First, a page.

you are in the diode archives v5n3



At my Mother’s House, October of her 88th Year

Look at the light. Look between the trees
           where branches overlap. Stippled
                      green and yellow, foliage gleams

a few seconds silver. Across the road,
           where the first house stood,
                      burnished orange has blasted
one side of a conical maple. The beech is flying
           its cadmium flags, that will cling
                      all winter. Hemlocks sway.                

Staghorn sumac browned by frost,
           holds its furry seeds teetering
                       at the edge of over-ripe.

In through this raised bedroom window,
           a breeze wanders away from its mother
                      the wind, which belongs nowhere.

Its warm gusts have rushed off the great lake,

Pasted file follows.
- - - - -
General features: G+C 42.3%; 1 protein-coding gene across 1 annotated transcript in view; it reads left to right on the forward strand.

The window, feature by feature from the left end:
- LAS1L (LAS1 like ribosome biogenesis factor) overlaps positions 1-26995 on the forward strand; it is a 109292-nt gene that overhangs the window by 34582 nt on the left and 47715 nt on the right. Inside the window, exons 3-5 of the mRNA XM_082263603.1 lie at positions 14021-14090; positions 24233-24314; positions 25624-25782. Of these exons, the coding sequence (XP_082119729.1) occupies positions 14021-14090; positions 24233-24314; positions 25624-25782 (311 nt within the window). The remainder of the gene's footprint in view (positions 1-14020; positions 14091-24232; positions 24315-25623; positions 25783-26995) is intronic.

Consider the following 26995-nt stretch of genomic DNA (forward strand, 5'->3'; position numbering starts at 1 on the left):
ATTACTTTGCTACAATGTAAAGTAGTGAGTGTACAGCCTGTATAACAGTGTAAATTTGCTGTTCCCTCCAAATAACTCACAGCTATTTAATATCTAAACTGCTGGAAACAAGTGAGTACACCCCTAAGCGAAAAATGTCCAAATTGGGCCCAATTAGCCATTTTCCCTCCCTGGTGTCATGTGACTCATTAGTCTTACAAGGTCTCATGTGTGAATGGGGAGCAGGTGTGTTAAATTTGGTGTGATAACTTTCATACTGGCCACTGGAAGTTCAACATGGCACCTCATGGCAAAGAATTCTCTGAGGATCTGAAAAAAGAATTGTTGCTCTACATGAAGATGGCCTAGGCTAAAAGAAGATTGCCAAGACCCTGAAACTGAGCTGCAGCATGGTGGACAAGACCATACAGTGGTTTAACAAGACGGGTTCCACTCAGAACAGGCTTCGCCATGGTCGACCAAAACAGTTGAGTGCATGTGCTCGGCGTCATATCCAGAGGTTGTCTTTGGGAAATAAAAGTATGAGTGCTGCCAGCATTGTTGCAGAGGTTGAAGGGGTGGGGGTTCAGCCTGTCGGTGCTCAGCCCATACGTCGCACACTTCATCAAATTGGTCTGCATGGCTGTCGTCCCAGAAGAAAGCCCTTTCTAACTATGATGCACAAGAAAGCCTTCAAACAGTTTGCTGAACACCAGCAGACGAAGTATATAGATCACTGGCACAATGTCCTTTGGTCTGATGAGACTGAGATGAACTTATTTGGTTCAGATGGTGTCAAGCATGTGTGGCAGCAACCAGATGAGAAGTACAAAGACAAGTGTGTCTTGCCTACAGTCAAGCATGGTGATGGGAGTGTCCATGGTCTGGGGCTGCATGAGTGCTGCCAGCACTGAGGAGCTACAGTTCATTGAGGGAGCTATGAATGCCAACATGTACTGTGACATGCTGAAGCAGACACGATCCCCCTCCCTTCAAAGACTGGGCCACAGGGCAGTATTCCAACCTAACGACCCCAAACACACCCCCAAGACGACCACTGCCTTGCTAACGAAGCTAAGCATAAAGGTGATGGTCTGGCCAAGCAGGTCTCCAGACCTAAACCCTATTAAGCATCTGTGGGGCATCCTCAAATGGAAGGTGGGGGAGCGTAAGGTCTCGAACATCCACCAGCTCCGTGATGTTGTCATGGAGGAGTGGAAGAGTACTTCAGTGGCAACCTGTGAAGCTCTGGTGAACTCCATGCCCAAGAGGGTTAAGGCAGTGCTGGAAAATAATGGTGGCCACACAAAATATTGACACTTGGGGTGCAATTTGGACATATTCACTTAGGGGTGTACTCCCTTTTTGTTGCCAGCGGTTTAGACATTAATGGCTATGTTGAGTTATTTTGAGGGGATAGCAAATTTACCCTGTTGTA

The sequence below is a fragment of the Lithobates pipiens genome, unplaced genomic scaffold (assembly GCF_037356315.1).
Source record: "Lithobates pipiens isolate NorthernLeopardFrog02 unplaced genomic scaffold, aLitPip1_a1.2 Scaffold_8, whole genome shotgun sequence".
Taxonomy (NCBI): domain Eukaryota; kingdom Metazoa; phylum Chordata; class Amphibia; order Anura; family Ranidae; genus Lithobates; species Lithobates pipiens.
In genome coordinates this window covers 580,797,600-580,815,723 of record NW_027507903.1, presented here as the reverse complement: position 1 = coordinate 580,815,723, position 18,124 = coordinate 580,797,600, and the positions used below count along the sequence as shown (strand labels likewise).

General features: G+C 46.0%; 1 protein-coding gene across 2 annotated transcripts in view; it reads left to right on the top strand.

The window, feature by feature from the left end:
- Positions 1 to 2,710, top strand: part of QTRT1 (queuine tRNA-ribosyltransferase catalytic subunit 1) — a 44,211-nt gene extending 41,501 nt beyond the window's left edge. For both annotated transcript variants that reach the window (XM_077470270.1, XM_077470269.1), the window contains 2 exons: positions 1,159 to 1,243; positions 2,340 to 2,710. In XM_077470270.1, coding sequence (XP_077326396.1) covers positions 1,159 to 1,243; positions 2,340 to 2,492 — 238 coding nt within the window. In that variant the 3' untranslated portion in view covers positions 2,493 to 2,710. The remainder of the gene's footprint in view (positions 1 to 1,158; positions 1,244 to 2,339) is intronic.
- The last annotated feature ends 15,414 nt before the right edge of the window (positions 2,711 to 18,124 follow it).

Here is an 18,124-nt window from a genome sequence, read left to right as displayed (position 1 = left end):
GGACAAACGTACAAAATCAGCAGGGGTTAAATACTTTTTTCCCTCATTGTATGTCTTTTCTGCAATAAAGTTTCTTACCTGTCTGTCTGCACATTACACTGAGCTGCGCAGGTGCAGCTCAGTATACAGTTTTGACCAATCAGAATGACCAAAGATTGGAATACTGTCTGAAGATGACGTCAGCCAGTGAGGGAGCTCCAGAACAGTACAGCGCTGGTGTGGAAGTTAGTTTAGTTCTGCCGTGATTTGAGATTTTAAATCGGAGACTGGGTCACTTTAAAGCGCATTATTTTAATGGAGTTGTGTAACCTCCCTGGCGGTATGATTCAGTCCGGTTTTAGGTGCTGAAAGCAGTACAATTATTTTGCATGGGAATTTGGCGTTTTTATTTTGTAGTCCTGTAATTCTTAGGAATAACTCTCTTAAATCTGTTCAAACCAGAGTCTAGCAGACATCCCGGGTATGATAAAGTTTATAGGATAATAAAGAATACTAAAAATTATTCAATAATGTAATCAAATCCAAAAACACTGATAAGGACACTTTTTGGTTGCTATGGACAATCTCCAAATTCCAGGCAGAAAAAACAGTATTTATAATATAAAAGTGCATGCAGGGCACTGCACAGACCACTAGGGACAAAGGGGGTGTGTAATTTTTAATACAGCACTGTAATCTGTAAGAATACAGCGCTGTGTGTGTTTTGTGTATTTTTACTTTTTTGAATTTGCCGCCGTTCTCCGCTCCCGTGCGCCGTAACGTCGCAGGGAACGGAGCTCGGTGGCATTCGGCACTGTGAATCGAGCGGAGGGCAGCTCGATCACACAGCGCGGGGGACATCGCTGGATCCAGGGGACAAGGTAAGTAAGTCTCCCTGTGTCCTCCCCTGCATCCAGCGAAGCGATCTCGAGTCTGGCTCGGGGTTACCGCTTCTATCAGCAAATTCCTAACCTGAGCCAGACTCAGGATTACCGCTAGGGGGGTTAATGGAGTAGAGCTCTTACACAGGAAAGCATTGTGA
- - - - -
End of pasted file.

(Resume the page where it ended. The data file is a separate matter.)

whirling a magnificent cape,
                      undulating above lively marshes,

tilted between ocher and bronze,
           sliding down the vertical blue.
                      Undeterred, it enters this bedroom,

ruffles blank pages, awakens
           summer’s somnolent flies, stirs
                      eddies of dust, each mote

 a memory untethered, drifting
           in a ray of variegated light,
                      that sweeps over me, half-asleep,

half-covered, nerve endings alive,
           restless and unwilling to settle
                      into the comfortable bed.  


Roselyn Elliott is the author of three poetry chapbooks: The Separation of Kin (Blueline—SUNY Potsdam 2006 ), At the Center (Finishing Line Press 2008), and Animals Usher Us to Grace (Finishing Line Press 2011).  Her essays and poems have appeared in The Florida Review, New Letters, Harpur Palate, and many other publications. She holds an MFA in poetry from Virginia Commonwealth University and teaches writing at WriterHouse in Charlottesville, Virginia.